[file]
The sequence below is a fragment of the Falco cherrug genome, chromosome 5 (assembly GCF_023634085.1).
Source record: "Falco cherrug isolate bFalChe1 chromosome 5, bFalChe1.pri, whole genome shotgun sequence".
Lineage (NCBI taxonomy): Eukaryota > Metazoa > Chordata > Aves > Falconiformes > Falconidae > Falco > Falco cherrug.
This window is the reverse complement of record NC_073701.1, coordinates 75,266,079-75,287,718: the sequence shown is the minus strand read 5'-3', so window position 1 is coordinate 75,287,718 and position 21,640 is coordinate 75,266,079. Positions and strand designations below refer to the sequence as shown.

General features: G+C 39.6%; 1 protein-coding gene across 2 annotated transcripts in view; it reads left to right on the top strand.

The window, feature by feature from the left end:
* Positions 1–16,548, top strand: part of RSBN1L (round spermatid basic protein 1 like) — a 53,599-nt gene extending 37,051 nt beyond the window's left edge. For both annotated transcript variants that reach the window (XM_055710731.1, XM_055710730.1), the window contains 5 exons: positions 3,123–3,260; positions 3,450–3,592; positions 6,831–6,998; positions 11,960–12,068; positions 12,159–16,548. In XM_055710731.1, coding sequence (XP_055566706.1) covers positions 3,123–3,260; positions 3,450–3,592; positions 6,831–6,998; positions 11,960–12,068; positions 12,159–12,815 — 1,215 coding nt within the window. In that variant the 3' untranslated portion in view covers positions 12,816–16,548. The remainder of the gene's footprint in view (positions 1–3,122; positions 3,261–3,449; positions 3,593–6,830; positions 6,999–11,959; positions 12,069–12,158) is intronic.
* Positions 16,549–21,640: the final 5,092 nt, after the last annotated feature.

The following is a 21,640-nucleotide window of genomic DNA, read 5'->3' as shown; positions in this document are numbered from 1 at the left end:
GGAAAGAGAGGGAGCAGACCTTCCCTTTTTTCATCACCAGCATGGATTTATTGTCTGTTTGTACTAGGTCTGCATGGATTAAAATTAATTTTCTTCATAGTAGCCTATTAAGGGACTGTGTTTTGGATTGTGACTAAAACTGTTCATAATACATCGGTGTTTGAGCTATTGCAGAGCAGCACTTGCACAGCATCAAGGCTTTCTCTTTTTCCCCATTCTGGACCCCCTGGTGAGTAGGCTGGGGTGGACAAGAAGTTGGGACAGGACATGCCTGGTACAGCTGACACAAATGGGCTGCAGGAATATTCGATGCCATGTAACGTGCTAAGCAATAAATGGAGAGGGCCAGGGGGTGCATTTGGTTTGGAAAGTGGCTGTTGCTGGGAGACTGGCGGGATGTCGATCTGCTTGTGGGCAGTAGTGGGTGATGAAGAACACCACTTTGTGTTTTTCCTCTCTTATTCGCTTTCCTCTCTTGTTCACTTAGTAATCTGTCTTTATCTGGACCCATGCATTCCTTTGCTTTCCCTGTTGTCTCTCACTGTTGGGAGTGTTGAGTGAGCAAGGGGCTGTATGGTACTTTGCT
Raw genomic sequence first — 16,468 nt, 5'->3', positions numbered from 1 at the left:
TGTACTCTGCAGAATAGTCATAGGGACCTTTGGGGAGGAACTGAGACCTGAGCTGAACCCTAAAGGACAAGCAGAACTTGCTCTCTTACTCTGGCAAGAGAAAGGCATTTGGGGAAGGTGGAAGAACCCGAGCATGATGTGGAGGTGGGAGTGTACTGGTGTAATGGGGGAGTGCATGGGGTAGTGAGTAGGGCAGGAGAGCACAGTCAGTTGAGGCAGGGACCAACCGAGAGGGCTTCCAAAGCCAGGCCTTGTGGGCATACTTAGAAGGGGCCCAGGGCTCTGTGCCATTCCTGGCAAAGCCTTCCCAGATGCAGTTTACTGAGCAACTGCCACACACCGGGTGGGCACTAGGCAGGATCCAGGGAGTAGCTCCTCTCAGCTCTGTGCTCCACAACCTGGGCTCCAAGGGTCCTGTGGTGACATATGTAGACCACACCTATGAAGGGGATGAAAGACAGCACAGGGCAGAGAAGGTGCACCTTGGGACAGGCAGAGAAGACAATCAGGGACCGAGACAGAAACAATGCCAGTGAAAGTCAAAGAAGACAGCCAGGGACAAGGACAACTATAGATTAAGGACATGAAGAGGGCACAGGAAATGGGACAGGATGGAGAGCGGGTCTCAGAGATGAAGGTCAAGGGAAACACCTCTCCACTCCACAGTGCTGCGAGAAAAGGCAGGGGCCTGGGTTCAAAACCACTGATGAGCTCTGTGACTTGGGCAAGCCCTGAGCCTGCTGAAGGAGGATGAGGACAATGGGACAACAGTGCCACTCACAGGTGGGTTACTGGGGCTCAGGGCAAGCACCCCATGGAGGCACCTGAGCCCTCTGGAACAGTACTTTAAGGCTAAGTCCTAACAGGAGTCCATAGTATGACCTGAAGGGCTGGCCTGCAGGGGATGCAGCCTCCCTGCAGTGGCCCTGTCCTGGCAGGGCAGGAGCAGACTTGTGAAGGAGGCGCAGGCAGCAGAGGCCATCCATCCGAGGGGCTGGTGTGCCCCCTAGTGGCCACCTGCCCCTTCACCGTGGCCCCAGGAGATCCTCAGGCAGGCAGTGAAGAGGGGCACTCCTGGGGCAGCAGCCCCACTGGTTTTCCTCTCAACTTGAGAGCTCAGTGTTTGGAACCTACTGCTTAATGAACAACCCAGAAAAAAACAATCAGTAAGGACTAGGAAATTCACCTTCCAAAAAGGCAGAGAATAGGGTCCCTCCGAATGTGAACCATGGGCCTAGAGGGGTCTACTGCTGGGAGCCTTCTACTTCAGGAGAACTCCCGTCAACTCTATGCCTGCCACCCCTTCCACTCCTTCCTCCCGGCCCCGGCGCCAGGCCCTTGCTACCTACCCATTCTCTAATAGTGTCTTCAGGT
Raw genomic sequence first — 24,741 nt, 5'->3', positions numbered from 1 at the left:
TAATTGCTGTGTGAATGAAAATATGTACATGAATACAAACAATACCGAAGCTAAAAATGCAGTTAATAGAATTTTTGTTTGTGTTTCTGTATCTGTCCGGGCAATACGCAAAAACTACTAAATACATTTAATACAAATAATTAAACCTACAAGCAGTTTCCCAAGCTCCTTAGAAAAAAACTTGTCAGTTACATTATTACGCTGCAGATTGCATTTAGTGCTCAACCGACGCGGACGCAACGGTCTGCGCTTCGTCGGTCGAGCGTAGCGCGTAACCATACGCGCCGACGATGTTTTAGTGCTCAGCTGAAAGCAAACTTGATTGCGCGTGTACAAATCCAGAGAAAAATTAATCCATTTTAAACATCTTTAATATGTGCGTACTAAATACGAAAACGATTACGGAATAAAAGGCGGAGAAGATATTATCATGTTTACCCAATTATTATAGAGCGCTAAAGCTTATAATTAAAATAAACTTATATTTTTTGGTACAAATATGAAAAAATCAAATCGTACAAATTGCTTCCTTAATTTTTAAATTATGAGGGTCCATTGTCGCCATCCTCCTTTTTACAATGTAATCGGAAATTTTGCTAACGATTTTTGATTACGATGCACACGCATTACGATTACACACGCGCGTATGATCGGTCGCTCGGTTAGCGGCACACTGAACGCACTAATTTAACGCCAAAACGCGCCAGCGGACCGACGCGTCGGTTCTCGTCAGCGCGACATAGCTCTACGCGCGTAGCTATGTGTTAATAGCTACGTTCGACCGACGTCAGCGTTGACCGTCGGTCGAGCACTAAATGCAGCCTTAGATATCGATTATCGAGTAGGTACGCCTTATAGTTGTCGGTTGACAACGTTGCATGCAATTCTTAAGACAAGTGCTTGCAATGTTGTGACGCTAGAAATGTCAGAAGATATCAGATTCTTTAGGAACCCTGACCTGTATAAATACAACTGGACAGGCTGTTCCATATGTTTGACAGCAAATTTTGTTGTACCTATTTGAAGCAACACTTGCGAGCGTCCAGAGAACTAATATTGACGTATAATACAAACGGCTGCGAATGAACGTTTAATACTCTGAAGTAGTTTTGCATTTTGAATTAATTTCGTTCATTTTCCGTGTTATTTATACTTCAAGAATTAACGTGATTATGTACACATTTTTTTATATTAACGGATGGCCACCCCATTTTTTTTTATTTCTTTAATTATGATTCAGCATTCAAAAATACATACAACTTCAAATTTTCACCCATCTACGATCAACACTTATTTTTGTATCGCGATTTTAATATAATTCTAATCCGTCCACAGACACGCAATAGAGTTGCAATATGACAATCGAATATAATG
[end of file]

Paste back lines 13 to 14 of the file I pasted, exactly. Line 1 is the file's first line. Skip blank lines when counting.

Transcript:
Raw genomic sequence first — 24,741 nt, 5'->3', positions numbered from 1 at the left:
TAATTGCTGTGTGAATGAAAATATGTACATGAATACAAACAATACCGAAGCTAAAAATGCAGTTAATAGAATTTTTGTTTGTGTTTCTGTATCTGTCCGGGCAATACGCAAAAACTACTAAATACATTTAATACAAATAATTAAACCTACAAGCAGTTTCCCAAGCTCCTTAGAAAAAAACTTGTCAGTTACATTATTACGCTGCAGATTGCATTTAGTGCTCAACCGACGCGGACGCAACGGTCTGCGCTTCGTCGGTCGAGCGTAGCGCGTAACCATACGCGCCGACGATGTTTTAGTGCTCAGCTGAAAGCAAACTTGATTGCGCGTGTACAAATCCAGAGAAAAATTAATCCATTTTAAACATCTTTAATATGTGCGTACTAAATACGAAAACGATTACGGAATAAAAGGCGGAGAAGATATTATCATGTTTACCCAATTATTATAGAGCGCTAAAGCTTATAATTAAAATAAACTTATATTTTTTGGTACAAATATGAAAAAATCAAATCGTACAAATTGCTTCCTTAATTTTTAAATTATGAGGGTCCATTGTCGCCATCCTCCTTTTTACAATGTAATCGGAAATTTTGCTAACGATTTTTGATTACGATGCACACGCATTACGATTACACACGCGCGTATGATCGGTCGCTCGGTTAGCGGCACACTGAACGCACTAATTTAACGCCAAAACGCGCCAGCGGACCGACGCGTCGGTTCTCGTCAGCGCGACATAGCTCTACGCGCGTAGCTATGTGTTAATAGCTACGTTCGACCGACGTCAGCGTTGACCGTCGGTCGAGCACTAAATGCAGCCTTAGATATCGATTATCGAGTAGGTACGCCTTATAGTTGTCGGTTGACAACGTTGCATGCAATTCTTAAGACAAGTGCTTGCAATGTTGTGACGCTAGAAATGTCAGAAGATATCAGATTCTTTAGGAACCCTGACCTGTATAAATACAACTGGACAGGCTGTTCCATATGTTTGACAGCAAATTTTGTTGTACCTATTTGAAGCAACACTTGCGAGCGTCCAGAGAACTAATATTGACGTATAATACAAACGGCTGCGAATGAACGTTTAATACTCTGAAGTAGTTTTGCATTTTGAATTAATTTCGTTCATTTTCCGTGTTATTTATACTTCAAGAATTAACGTGATTATGTACACATTTTTTTATATTAACGGATGGCCACCCCATTTTTTTTTATTTCTTTAATTATGATTCAGCATTCAAAAATACATACAACTTCAAATTTTCACCCATCTACGATCAACACTTATTTTTGTATCGCGATTTTAATATAATTCTAATCCGTCCACAGACACGCAATAGAGTTGCAATATGACAATCGAATATAATG